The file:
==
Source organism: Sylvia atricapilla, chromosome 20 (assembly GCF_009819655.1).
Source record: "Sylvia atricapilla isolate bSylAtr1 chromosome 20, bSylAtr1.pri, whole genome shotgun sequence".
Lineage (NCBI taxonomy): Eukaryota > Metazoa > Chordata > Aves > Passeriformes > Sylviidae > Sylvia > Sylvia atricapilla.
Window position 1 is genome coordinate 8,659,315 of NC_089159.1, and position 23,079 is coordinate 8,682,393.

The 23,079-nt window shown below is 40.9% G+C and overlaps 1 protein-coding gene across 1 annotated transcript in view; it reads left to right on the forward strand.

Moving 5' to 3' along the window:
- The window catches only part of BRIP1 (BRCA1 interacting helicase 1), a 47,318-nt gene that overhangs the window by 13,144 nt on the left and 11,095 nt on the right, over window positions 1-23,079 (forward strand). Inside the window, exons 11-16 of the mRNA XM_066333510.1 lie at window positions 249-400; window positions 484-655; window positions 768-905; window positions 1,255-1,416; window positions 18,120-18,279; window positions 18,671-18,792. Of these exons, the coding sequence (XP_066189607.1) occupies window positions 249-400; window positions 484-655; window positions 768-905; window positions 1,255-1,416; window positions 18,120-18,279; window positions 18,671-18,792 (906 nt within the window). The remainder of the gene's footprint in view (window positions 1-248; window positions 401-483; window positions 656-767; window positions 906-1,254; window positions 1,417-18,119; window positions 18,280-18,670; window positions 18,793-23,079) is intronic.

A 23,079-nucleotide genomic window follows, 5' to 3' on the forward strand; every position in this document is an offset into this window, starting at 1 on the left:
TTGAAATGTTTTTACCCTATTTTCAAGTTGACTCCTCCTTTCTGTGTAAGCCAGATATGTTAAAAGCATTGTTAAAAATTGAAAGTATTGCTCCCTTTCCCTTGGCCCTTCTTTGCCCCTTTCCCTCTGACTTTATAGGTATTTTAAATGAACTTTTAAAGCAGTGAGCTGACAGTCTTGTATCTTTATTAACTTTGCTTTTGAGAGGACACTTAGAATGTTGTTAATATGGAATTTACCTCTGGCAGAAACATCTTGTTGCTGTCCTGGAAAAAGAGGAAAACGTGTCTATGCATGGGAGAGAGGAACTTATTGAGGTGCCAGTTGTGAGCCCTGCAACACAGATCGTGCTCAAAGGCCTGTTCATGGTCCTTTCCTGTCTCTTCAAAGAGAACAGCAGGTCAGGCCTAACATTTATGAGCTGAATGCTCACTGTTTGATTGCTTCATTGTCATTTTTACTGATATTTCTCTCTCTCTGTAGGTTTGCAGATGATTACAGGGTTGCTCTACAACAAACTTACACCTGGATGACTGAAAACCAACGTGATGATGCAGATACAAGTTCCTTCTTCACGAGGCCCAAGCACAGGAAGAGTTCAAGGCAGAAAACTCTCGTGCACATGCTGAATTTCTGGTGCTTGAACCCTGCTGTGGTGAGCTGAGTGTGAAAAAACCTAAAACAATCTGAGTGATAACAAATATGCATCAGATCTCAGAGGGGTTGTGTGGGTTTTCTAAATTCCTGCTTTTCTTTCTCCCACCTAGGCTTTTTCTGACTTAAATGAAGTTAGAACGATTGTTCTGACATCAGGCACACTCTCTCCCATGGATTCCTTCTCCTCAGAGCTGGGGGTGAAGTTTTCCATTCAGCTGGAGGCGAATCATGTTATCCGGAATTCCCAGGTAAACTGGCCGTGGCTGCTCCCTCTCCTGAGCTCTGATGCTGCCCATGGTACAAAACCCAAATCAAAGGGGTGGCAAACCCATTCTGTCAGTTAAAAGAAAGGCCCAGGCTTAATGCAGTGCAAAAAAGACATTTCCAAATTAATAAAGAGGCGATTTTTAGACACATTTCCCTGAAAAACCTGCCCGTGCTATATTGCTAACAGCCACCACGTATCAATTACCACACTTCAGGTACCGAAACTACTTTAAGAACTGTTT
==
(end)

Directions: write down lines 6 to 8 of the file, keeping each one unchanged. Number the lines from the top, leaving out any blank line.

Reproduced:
Moving 5' to 3' along the window:
- The window catches only part of BRIP1 (BRCA1 interacting helicase 1), a 47,318-nt gene that overhangs the window by 13,144 nt on the left and 11,095 nt on the right, over window positions 1-23,079 (forward strand). Inside the window, exons 11-16 of the mRNA XM_066333510.1 lie at window positions 249-400; window positions 484-655; window positions 768-905; window positions 1,255-1,416; window positions 18,120-18,279; window positions 18,671-18,792. Of these exons, the coding sequence (XP_066189607.1) occupies window positions 249-400; window positions 484-655; window positions 768-905; window positions 1,255-1,416; window positions 18,120-18,279; window positions 18,671-18,792 (906 nt within the window). The remainder of the gene's footprint in view (window positions 1-248; window positions 401-483; window positions 656-767; window positions 906-1,254; window positions 1,417-18,119; window positions 18,280-18,670; window positions 18,793-23,079) is intronic.

A 23,079-nucleotide genomic window follows, 5' to 3' on the forward strand; every position in this document is an offset into this window, starting at 1 on the left: